This proposal is to combine the operations of the catalytic converter, and turbocharger in one device. As the exhaust passes through the EGT, catalysts coating the rotor and housing will provide the same functions as they do in a catalytic converter. In the event of a need for the removal of PM for new engine designs (for example “homogeneous charge compression ignition” or HCCI) or new fuel developments to ensure removal of all the PM, a slinger could be used to direct the PM to a trap in the housing where it will be oxidized. Energy from these reactions will increase the power output of the EGT, recovering energy that was once lost to the atmosphere. However, currently for gasoline, alternative fuels for gasoline-fueled engines, and combinations of those fuels, the currently used catalytic converter is all that is required to control the levels of the unwanted exhaust emissions to regulated levels.

The EGTCC for these applications will be the same as for the diesel-fueled ICE except that the special provisions to remove PM may not be required. All of the description above for diesel-powered vehicles also applies for gasoline-powered vehicles.

Gasoline engines typically control the engine power output by throttling the air available for combustion, and the fuel is controlled to match the air flow. Power output from diesel engines is controlled by the amount of fuel available for combustion and the air flow is not restricted or throttled. The diesel engines also operate over a smaller speed range than do gasoline engines. Therefore, the volume of exhaust flow for the gasoline engines varies much more than it does for diesel engines. Consequently, under normal operation the gasoline engine is operating with relatively small exhaust flows compared to full power high speed operations. The use of variable geometry turbochargers enhances the recovery of thermal exhaust energy at throttled conditions and can be designed to operate more efficiently at certain targeted operating conditions.

The hybrid operating configurations and conditions as outlined in the Hybrid Electric Conversion LLC proposal for a series-parallel hybrid electric drive system permits the internal combustion to be operated at all times in a full throttle or near full throttle condition and over a relatively narrow speed range, which will permit the EGTCC to extract significantly more of the thermal exhaust energy and thus reduce the fuel consumption of the engine. An example of this application is shown in FIG. 2.

The vehicle fleets in Western Europe, Japan, Canada, and the USA are mostly equipped with catalytic converters and not much advantage would be gained from equipping vehicles currently in use with an EGTCC. However, there are countries that could benefit from such retrofits to improve the emissions control and performance of the vehicles.

The above proposal mainly addresses the needs to meet the regulations established for highway transportation vehicles with gasoline engines. Many of the densely populated areas of the world have programs in place or planned that will require all gasoline engines to meet similar emission levels in the near future, including marine, rail, all types of off-the-road equipment, electric power generation equipment, and any other equipment powered by gasoline engines. This EGTCC could be used to reduce the regulated emissions for the current and future gasoline engines used for all of these applications. The EGTCC can also be used for any alternative fuels that might be used in combination with or substituted for typical gasoline fuels in these applications.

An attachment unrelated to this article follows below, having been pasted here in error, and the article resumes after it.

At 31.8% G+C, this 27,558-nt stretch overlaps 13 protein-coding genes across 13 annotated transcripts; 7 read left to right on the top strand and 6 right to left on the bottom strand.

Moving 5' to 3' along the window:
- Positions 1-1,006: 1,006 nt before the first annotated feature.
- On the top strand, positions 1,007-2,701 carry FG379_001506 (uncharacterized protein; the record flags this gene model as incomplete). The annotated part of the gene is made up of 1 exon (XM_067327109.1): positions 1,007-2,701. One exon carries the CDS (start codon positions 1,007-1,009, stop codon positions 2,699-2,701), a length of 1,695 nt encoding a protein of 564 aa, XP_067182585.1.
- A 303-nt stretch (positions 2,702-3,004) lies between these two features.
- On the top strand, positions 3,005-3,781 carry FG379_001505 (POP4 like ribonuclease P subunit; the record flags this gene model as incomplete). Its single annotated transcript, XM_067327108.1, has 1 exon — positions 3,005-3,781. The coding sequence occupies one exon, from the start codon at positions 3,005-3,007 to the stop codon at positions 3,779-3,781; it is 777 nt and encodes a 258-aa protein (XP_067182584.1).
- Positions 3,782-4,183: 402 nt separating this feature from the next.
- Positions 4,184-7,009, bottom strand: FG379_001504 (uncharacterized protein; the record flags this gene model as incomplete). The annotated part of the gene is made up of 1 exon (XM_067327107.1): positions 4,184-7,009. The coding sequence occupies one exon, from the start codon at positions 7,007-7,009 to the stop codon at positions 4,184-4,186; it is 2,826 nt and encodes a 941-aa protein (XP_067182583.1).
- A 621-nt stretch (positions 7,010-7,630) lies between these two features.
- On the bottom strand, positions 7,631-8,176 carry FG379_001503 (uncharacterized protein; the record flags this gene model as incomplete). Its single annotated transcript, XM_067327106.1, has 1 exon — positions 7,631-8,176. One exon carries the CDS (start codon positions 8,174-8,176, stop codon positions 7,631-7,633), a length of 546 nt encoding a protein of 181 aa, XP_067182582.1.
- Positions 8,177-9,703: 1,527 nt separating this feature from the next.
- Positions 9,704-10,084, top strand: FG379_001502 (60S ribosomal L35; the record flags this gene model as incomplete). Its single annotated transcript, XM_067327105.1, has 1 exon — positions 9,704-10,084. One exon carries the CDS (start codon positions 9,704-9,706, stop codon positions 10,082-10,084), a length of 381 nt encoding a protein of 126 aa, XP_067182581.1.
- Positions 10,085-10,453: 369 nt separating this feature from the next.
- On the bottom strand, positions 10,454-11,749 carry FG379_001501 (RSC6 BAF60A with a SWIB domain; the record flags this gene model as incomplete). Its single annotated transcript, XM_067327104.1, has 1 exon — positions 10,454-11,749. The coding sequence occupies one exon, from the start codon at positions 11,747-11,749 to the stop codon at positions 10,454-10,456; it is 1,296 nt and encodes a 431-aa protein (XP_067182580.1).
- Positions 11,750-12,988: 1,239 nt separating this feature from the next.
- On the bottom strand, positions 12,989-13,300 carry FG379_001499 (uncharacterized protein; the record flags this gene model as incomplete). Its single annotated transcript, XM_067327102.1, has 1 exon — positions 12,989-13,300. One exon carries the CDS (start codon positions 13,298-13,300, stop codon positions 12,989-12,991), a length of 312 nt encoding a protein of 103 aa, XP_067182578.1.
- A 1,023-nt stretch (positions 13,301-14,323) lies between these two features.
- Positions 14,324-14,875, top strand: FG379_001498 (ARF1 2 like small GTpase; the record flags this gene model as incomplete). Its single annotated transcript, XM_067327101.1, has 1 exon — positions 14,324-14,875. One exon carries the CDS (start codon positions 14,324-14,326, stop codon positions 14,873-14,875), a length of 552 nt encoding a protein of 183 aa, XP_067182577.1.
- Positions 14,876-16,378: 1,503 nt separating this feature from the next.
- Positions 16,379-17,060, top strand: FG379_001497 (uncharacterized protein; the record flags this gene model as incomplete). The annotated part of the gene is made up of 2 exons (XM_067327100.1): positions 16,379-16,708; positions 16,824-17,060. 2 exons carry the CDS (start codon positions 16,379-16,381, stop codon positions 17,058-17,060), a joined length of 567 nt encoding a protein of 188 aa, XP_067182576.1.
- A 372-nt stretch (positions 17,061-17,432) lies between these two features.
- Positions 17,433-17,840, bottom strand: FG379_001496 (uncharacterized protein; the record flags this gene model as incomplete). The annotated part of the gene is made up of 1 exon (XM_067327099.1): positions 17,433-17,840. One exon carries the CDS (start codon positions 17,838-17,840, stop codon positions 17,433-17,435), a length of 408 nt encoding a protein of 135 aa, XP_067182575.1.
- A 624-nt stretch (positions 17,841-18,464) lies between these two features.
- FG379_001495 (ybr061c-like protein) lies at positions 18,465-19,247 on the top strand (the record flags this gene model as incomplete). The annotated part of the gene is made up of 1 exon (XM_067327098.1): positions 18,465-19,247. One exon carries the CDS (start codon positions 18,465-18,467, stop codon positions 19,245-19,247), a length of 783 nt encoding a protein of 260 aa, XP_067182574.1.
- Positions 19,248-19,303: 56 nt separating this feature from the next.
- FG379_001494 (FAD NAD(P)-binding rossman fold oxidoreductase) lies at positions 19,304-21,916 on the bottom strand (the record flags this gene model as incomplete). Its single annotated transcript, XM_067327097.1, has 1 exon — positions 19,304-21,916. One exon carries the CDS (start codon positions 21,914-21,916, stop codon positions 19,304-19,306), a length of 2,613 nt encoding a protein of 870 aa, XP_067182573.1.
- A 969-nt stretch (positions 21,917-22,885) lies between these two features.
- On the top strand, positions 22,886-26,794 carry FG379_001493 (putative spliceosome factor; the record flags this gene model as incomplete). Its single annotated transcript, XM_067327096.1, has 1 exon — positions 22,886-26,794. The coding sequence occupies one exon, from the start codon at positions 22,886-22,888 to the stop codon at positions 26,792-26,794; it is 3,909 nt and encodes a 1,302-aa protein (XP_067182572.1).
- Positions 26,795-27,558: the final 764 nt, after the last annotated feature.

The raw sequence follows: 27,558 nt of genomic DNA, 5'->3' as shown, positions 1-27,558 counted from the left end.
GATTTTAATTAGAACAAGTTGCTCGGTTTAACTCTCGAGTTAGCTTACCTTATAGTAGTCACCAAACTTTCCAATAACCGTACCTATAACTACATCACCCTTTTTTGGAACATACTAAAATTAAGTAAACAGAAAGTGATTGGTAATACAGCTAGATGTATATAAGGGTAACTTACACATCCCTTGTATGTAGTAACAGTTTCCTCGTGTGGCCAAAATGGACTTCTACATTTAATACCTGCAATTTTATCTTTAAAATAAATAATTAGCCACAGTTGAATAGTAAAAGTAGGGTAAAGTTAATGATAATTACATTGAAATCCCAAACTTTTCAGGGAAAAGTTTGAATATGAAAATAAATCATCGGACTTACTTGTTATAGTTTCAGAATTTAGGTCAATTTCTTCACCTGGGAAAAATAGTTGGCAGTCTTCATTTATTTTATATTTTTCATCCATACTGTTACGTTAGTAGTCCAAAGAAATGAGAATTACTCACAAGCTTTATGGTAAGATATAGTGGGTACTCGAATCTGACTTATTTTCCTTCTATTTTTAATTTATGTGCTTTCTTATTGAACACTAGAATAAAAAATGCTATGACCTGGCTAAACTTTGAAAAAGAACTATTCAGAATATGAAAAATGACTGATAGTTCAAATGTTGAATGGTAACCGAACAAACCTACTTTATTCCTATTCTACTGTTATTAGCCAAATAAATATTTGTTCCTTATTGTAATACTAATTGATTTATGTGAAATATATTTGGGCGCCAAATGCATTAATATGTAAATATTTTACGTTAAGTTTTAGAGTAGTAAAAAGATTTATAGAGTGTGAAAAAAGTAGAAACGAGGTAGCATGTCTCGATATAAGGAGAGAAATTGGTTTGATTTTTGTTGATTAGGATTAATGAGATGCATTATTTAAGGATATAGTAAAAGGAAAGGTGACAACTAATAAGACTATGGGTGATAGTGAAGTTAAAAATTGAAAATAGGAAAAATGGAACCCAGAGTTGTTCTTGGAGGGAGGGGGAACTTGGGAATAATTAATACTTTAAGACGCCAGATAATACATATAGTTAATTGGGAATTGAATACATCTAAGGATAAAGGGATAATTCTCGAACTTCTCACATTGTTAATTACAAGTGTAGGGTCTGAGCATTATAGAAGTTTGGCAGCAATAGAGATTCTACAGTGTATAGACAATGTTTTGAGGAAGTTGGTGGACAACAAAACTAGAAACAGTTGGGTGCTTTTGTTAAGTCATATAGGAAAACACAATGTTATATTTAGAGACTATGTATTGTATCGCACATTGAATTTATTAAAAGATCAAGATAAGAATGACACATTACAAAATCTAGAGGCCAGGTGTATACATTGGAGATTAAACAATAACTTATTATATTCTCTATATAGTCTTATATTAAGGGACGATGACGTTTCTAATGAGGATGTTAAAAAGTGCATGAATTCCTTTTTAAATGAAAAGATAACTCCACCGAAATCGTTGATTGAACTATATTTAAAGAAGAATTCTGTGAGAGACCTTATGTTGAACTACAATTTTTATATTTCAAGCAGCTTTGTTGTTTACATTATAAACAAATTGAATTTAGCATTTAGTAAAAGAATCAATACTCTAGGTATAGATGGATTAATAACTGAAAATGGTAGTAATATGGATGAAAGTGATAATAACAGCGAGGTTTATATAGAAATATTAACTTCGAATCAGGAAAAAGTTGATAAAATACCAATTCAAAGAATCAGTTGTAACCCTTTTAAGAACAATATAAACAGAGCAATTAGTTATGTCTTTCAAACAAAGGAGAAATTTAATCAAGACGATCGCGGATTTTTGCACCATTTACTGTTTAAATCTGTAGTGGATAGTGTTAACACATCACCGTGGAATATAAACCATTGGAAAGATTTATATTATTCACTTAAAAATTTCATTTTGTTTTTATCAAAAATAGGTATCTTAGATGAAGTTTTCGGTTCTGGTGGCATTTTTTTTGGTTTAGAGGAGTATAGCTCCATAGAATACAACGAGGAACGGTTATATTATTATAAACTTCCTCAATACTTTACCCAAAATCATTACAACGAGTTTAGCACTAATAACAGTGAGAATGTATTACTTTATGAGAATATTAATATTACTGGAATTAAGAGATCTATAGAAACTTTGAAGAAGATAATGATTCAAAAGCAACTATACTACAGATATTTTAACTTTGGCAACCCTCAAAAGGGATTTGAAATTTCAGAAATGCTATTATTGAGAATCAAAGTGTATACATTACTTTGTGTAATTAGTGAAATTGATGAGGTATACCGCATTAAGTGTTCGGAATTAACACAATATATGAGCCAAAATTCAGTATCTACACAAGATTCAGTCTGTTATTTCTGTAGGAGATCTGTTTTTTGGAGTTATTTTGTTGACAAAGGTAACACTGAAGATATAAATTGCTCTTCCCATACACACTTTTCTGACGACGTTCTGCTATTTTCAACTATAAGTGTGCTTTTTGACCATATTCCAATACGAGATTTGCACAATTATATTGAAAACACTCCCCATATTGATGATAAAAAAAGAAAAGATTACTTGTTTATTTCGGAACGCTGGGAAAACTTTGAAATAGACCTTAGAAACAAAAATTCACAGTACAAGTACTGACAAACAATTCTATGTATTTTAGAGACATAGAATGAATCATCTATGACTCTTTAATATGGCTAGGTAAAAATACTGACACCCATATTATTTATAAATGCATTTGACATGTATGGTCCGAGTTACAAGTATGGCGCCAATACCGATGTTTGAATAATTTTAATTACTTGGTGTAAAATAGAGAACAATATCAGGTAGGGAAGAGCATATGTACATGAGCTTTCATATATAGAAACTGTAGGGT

The benefits for the use of turbochargers generally apply to hybrid electric vehicles (HEV) as well. Both diesel powered and gasoline powered HEV would have most or all of the same benefits as listed above for those vehicles.

In addition, there are other benefits that can be derived from using an EGTCC on these HEV to power an electric generator. This EGTCC driven electrical generator (EGTDEG) may be added to an HEV that has no turbocharger or it may be added on the exhaust flow after a turbocharger that is already installed on the vehicle. Power supplied by the EGTDEG could be used in the following ways as relevant depending on the HEV design and personal preference:

    • 1. To provide additional recharging power to the HEV's energy storage system(s)
    • 2. To provide additional power to HEV's primary drive motor(s)
    • 3. To provide additional power to the HEV's alternator/motor/starter system
    • 4. To provide additional power to operate the HEV's electrically-powered accessories directly
    • 5. To provide power to an electric motor or motor/generator added to the HEV to use the power generated by the EGTDEG to supply power to the motive drive system at either end of the ICE crankshaft or any other reasonable location in the drivetrain

Some mild hybrids are referred to as Stop/Start hybrids. This system conserves energy by shutting off the ICE when the vehicle is at rest, such as at a traffic light, and automatically re-starting it when the driver releases the brake and/or pushes the gas pedal to go forward. Examples of Stop/Start hybrids are the Chevrolet Silverado, Saturn Vue, BMW 1-series, Citroën C2, etc. While all the items listed above can be applicable for any HEV system, items 3, 4, and 5 generally would apply to a mild hybrid.

Medium strength hybrids, such as the current Honda Civic and Accord hybrids, strong hybrids, such as those currently offered by Toyota and those used for most of the current bus and other heavy duty vehicle applications, and other current and future hybrids also can benefit, usually more than most mild hybrids.